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Growing Together: Hot new trees and shrubs, courtesy of NDSU's breeding program

Don Kinzler, Growing Together and Fielding Questions columnist. The Forum1 / 10
Summer Aspire Japanese Tree Lilac. North Dakota State University / Special to The Forum2 / 10
Spring Welcome Magnolia. North Dakota State University / Special to The Forum3 / 10
Royal Splendor Norway Spruce. North Dakota State University / Special to The Forum4 / 10
Prairie Statesman Swiss Stone Pine. North Dakota State University / Special to The Forum5 / 10
Northern Herald Eastern Redbud. North Dakota State University / Special to The Forum6 / 10
Northern Flare Sugar Maple. North Dakota State University / Special to The Forum7 / 10
Northern Empress Japanese Elm. North Dakota State University / Special to The Forum8 / 10
LavaBurst Ohio Buckeye. North Dakota State University / Special to The Forum9 / 10
Cinnamon Curls Dwarf Korean Birch. North Dakota State University / Special to The Forum10 / 10

FARGO -- No one could possibly look forward to a frigid winter, right? Wrong.

Dr. Todd West, North Dakota State University professor and Woody Plants Improvement Project director, relishes winter temperatures that plunge to the depths of our region’s climate. West is optimistic about cold with good reason: His research involves developing new tree and shrub varieties well-adapted to the Upper Midwest, and a necessary characteristic is their ability to survive our winters, including winters that dive to record low temperatures.

During pleasant winters, potential new woody plants aren’t subjected to properly frigid conditions. It’s during a really cold winter, called a “test winter,” that new varieties being developed can be properly assessed to see if they’re truly winter-hardy in our region.

Developing a new tree or shrub cultivar is a long process — up to 30 or 40 years — including decades of testing, plus time for wholesale nurseries to propagate and distribute the new product to retail garden centers. The sooner a tree or shrub is subjected to a few test winters to separate the wheat from the chaff, the faster the process moves forward.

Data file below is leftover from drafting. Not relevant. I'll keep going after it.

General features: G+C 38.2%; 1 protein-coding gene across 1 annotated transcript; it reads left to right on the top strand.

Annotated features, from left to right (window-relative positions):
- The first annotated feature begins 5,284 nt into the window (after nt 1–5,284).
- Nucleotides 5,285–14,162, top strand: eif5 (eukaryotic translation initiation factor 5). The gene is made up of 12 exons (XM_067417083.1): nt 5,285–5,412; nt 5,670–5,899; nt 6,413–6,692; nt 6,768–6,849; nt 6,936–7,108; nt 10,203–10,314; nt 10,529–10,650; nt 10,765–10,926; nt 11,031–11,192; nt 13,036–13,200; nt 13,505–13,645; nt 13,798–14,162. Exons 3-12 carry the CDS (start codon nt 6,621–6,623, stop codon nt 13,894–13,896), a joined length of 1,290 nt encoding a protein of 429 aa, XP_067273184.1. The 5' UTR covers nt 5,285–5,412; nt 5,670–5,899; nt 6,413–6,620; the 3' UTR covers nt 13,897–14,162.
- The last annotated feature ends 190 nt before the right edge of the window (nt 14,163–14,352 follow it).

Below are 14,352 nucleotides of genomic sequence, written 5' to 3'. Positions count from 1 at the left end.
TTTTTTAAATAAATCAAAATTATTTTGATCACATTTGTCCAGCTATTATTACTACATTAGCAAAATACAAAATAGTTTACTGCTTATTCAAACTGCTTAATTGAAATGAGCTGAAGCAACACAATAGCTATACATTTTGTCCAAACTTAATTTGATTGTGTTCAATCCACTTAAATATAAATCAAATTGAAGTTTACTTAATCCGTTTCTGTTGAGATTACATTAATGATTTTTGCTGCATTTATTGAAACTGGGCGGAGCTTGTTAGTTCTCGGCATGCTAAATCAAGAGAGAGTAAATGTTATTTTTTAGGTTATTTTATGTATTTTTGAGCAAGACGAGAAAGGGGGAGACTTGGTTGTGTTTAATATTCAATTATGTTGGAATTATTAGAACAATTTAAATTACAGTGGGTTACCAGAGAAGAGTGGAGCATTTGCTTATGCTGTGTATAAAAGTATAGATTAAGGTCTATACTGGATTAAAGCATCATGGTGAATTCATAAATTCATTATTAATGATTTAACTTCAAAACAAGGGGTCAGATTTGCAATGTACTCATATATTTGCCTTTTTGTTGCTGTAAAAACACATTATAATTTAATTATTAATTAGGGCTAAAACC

NDSU’s woody plant breeding and selection program is invaluable to the Upper Midwest and has been prolific, introducing 58 new cultivars. Without this program, we’d be dependent on trees and shrubs developed elsewhere, usually in milder climates, many of which aren’t suited for our zone 3 and 4 climates, alkaline soil and lower annual moisture.

The NDSU program adds diversity of plant types, which is badly needed as new diseases and insects cause loss of previously adapted types, like ash.

NDSU cultivars available to nurseries

  • Spring Welcome Magnolia: Outstanding winter-hardy selection that blooms reliably even after early spring frosts. Its dense, rounded oval form is well-branched with flowers light pink in bud, gradually opening to pristine white. Can be grown single or multi-trunked as a large landscape shrub or small specimen tree, growing to 20 feet in height.
  • Northern Herald Eastern Redbud: A rare, winter-hardy redbud covered in pink flowers, forming a small, rounded ornamental tree to 20 feet in height.
  • Northern Flare Sugar Maple: A dependably winter-hardy northern sugar maple selection with beautiful orange-red fall color. Tolerates soils higher in alkalinity than other sugar maples, making it a good choice for the Red River Valley and westward.
  • Royal Splendor Norway Spruce: Striking evergreen tree with a narrowly pyramidal form to 40 feet in height. Rich, emerald-green needles are highly resistant to needle cast diseases affecting other spruce types.
  • Prairie Statesman Swiss Stone Pine: Rich emerald-green needles on an elegant, stately tree with a narrowly erect, strikingly dense habit, growing to 30 feet. Extremely cold-hardy and drought-tolerant, it's an outstanding evergreen landscape specimen tree.
  • Prairie Dream Paper Birch: Exceptional snow-white exfoliating bark and brilliant golden-yellow autumn foliage color. Superior adaptation and stress tolerance, and it's resistant to bronze birch borer.
  • Blueberry Delight Juniper: Selected from North Dakota’s Badlands, this low-growing, 20-inch, drought-tolerant evergreen spreads outward with rich green growth with silver-blue hues. Covered in attractive blueberry-like cones.
  • Northern Tribute River Birch: Striking ivory-colored bark exfoliates to copper-bronze. It's winter-hardy, growing well even in compacted, dry soils. A beautiful specimen tree to 35 feet.
  • Prairie Stature Oak: Outstanding red autumn color and dense pyramidal form make this a good choice as a shade, boulevard or specimen yard tree.
  • Northern Empress Japanese Elm: A very hardy small- to medium-sized tree to 28 feet, with a rounded crown and striking autumn foliage colored apricot-orange to burgundy-red.

NDSU cultivars now in the works

  • Summer Aspire Japanese Tree Lilac: A tall, upright tree lilac with a narrower form and greater height (35 feet) than other cultivars. Large, showy, creamy white flower panicles in late June.
  • LavaBurst Ohio Buckeye: A narrow upright northern-hardy selection with bright green leaves changing to brilliant orange-red in autumn. Compact growth habit is ideal for limited space sites where a full-sized buckeye isn’t suitable. Grows to 28 feet.
  • Cinnamon Curls Korean Birch: A distinctive dwarf birch with attractive creamy white exfoliating bark with cinnamon-colored curls especially visible during winter. Small focal point tree growing to only 9 feet high.
  • Katsura Tree: Rare, winter-hardy selection with leaves opening red, changing to blue-green. Autumn color is a brilliant mix of yellow, apricot and pink, all on the same tree. Medium-sized to 25 feet.

Don Kinzler, a lifelong gardener, worked as an NDSU Extension horticulturist and owned Kinzler’s Greenhouse in Fargo. Readers can reach him at